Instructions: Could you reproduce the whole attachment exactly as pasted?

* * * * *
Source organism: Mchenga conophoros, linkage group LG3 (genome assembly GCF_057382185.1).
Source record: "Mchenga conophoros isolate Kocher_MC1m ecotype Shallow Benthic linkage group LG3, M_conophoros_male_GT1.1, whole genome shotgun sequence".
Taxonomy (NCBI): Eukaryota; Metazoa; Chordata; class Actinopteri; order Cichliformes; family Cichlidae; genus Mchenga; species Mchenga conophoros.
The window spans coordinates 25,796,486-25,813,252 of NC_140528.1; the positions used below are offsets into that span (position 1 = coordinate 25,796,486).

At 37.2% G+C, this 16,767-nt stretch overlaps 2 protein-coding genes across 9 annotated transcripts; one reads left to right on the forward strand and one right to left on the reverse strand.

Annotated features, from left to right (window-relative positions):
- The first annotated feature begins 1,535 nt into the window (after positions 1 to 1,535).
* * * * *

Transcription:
Source organism: Mchenga conophoros, linkage group LG3 (genome assembly GCF_057382185.1).
Source record: "Mchenga conophoros isolate Kocher_MC1m ecotype Shallow Benthic linkage group LG3, M_conophoros_male_GT1.1, whole genome shotgun sequence".
Taxonomy (NCBI): Eukaryota; Metazoa; Chordata; class Actinopteri; order Cichliformes; family Cichlidae; genus Mchenga; species Mchenga conophoros.
The window spans coordinates 25,796,486-25,813,252 of NC_140528.1; the positions used below are offsets into that span (position 1 = coordinate 25,796,486).

At 37.2% G+C, this 16,767-nt stretch overlaps 2 protein-coding genes across 9 annotated transcripts; one reads left to right on the forward strand and one right to left on the reverse strand.

Annotated features, from left to right (window-relative positions):
- The first annotated feature begins 1,535 nt into the window (after positions 1 to 1,535).